How Can I Become a Foster Parent?
The National Foster Parent Association describes foster parenting as "a protective service to children and their families when families can no longer care for their children." Issues like misuse of drugs and alcohol, poverty and a parent’s mental illness can sometimes make it unsafe for a child to stay in their biological parents’ home. Sometimes when this happens, the child moves in to live with a foster family, which involves an adult temporarily providing care for the child when their birth parents can’t.
When you become a foster parent, you may find yourself caring for children ranging in age from a few days old up to 21, and they may be in your home for a few days or over a year. Your goals are to provide for the child's needs, including educational needs, medical needs, day-to-day needs and special circumstances. The specific process for becoming a foster parent is different from state to state, but almost every journey includes these same basic steps.
Contact Your Government or Private Agency
Every state has its own rules about who can become a foster parent. There are usually laws in place that require you to be a certain age, a United States citizen and in good health. You should also be able to demonstrate the ability to pay your own bills. Otherwise, there are many misconceptions about who can become a foster parent. For example, you don't have to be married, you can either rent or own a home and you don't need to have previous parenting experience.
To find out if you qualify, look for state, county or tribal foster agencies in your area. Many private agencies can also help you get started on the path to becoming a foster parent. Your local Department of Children and Family Services, the website Adopt US Kids and the Child Welfare Information Gateway are all great sources for finding an agency or contact. Once you do, give them a call. They'll usually take down your contact information and send you some paperwork about foster care in the mail.
Attend an Informational Meeting
After you make the call, you may also be asked to attend an informational meeting. This may take place at the agency along with other potential foster parents, or it may happen in your home, one-on-one with a social worker. During this time, you'll learn if you meet your state's requirements and find out what the foster care system does and how it works. You’ll also have an opportunity to ask questions about how to qualify and what the placement process looks like.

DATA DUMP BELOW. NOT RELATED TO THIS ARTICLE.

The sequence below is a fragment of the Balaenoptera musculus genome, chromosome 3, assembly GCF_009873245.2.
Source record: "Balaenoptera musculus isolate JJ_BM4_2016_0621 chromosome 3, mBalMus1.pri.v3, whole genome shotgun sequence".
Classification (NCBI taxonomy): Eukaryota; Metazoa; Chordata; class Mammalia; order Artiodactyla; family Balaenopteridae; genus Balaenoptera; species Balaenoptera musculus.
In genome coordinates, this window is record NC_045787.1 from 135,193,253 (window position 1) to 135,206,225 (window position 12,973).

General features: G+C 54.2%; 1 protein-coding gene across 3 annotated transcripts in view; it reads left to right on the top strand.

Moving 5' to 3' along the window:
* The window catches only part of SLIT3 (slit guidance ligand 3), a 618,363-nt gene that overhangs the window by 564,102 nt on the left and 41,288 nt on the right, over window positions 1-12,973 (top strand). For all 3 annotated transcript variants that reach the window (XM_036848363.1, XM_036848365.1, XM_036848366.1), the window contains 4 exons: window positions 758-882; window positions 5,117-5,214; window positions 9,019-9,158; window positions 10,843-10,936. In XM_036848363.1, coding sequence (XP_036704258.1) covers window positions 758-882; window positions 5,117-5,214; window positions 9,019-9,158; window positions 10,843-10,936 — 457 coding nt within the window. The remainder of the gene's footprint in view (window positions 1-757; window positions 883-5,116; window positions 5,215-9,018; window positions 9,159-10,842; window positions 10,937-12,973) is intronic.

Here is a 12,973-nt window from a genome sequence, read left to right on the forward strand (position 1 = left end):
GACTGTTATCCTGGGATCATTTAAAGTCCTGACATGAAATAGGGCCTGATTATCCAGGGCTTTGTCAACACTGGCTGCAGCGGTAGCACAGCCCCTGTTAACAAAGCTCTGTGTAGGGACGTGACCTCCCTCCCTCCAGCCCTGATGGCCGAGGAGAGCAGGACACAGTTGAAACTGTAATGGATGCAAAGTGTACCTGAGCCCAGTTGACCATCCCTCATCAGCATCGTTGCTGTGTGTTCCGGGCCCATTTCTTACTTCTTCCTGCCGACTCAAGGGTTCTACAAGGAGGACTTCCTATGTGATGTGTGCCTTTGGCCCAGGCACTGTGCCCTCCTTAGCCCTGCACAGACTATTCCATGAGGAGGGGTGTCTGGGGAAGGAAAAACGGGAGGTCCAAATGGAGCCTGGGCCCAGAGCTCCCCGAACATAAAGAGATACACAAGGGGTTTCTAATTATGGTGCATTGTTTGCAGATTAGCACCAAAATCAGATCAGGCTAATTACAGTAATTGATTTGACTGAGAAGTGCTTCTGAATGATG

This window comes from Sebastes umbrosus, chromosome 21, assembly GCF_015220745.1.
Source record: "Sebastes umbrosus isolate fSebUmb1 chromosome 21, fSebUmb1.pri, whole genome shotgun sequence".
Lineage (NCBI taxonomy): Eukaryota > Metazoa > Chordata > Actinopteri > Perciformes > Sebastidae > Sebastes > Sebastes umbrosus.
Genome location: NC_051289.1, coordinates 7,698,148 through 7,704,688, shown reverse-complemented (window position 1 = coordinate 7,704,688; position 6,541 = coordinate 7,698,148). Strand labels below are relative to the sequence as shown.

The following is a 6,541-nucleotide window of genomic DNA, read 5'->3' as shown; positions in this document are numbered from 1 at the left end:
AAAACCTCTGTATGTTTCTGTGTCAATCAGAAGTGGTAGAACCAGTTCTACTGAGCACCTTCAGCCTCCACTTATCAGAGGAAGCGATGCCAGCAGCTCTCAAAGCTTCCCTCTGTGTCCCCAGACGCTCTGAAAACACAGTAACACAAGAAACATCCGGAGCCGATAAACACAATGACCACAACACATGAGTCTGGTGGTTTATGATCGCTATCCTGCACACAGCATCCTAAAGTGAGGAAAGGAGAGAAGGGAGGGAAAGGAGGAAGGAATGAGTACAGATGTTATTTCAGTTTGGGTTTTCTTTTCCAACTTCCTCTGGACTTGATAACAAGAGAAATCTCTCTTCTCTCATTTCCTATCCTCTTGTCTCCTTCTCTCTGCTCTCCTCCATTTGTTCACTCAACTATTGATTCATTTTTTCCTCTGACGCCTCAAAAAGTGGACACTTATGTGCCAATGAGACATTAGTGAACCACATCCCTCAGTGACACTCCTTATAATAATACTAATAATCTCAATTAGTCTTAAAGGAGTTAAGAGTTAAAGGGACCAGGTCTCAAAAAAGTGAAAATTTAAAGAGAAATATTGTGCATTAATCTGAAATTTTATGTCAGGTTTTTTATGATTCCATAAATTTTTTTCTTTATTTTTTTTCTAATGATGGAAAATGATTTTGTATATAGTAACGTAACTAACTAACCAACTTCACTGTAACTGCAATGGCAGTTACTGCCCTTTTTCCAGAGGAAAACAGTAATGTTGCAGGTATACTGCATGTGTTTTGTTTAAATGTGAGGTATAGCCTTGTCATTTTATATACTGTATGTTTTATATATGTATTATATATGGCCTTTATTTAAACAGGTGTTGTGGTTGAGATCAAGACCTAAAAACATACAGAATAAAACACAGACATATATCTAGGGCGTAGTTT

If the informational meeting goes well, you'll need to attend foster care training. In some states, training can take as few as 10 hours, while in others, it can take as many as 30. In addition to preparing you for becoming a foster parent, training sessions allow your agency to answer more questions you may have about foster care. You may also be required to become certified in CPR. If you plan to foster children with special needs, extra hours may be required.
Take Part in a Home Study
While every state's process is different, most require you to complete a home study before you can become a foster parent. It may take place before, during or after your training. You'll generally answer an extensive questionnaire about your life. A social worker or another representative may interview you and the other members of your household.
The purpose of the home study is to allow the agency to get to know you and your family better. The social worker will want to know about your background, your employment, your social life, your experience with children, your daily routines and more about why you're interested in becoming a foster parent.
You'll also need to provide references and take part in a criminal background check. Finally, your agency will visit your home to make sure it's safe for potential foster children. The representative will bring along a checklist to make sure that your house is reasonably clean, dangerous items are locked away, you have enough space and you meet other conditions, depending on state requirements.
Get Your License
After you've completed all of your training, your home study, your home safety check and your background check, you're usually ready to get your license. The caseworker assigned to you will write a report, recommending you as a foster parent to your agency. Once the agency — or local government — receives and reviews your report, you'll receive your license if you're approved. Some states refer to this licensure as "certification" or "approval," but in general it means you’re now permitted to care for foster kids in your home.